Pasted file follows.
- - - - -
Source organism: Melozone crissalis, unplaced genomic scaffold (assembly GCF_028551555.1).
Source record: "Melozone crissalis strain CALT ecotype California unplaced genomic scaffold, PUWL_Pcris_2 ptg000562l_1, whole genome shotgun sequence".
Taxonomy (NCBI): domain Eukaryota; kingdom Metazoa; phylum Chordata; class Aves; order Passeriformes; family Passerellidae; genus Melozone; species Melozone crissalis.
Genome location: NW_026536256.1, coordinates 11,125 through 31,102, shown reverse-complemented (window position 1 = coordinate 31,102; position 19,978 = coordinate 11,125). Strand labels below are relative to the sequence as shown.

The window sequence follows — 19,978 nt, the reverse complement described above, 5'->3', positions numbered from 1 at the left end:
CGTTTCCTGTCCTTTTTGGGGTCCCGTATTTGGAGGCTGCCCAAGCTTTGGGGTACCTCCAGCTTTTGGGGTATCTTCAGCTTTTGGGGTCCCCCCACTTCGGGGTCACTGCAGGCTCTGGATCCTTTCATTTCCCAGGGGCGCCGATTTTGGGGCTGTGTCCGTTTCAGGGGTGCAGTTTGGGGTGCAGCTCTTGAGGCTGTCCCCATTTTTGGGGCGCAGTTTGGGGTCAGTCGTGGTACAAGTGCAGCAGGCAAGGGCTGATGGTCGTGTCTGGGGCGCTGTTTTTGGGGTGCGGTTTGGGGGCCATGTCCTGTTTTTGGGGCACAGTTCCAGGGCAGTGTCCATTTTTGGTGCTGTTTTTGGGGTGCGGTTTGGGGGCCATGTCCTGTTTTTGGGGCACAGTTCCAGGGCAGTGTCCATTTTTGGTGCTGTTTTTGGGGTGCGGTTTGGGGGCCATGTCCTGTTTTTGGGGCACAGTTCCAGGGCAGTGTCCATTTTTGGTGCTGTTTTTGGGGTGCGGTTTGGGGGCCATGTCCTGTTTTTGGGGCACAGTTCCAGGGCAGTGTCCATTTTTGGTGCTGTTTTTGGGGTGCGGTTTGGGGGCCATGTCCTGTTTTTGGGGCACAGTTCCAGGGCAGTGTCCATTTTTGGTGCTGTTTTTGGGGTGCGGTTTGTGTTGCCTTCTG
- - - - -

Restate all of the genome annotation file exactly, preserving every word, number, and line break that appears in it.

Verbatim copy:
Source organism: Melozone crissalis, unplaced genomic scaffold (assembly GCF_028551555.1).
Source record: "Melozone crissalis strain CALT ecotype California unplaced genomic scaffold, PUWL_Pcris_2 ptg000562l_1, whole genome shotgun sequence".
Taxonomy (NCBI): domain Eukaryota; kingdom Metazoa; phylum Chordata; class Aves; order Passeriformes; family Passerellidae; genus Melozone; species Melozone crissalis.
Genome location: NW_026536256.1, coordinates 11,125 through 31,102, shown reverse-complemented (window position 1 = coordinate 31,102; position 19,978 = coordinate 11,125). Strand labels below are relative to the sequence as shown.

The window sequence follows — 19,978 nt, the reverse complement described above, 5'->3', positions numbered from 1 at the left end:
CGTTTCCTGTCCTTTTTGGGGTCCCGTATTTGGAGGCTGCCCAAGCTTTGGGGTACCTCCAGCTTTTGGGGTATCTTCAGCTTTTGGGGTCCCCCCACTTCGGGGTCACTGCAGGCTCTGGATCCTTTCATTTCCCAGGGGCGCCGATTTTGGGGCTGTGTCCGTTTCAGGGGTGCAGTTTGGGGTGCAGCTCTTGAGGCTGTCCCCATTTTTGGGGCGCAGTTTGGGGTCAGTCGTGGTACAAGTGCAGCAGGCAAGGGCTGATGGTCGTGTCTGGGGCGCTGTTTTTGGGGTGCGGTTTGGGGGCCATGTCCTGTTTTTGGGGCACAGTTCCAGGGCAGTGTCCATTTTTGGTGCTGTTTTTGGGGTGCGGTTTGGGGGCCATGTCCTGTTTTTGGGGCACAGTTCCAGGGCAGTGTCCATTTTTGGTGCTGTTTTTGGGGTGCGGTTTGGGGGCCATGTCCTGTTTTTGGGGCACAGTTCCAGGGCAGTGTCCATTTTTGGTGCTGTTTTTGGGGTGCGGTTTGGGGGCCATGTCCTGTTTTTGGGGCACAGTTCCAGGGCAGTGTCCATTTTTGGTGCTGTTTTTGGGGTGCGGTTTGGGGGCCATGTCCTGTTTTTGGGGCACAGTTCCAGGGCAGTGTCCATTTTTGGTGCTGTTTTTGGGGTGCGGTTTGTGTTGCCTTCTG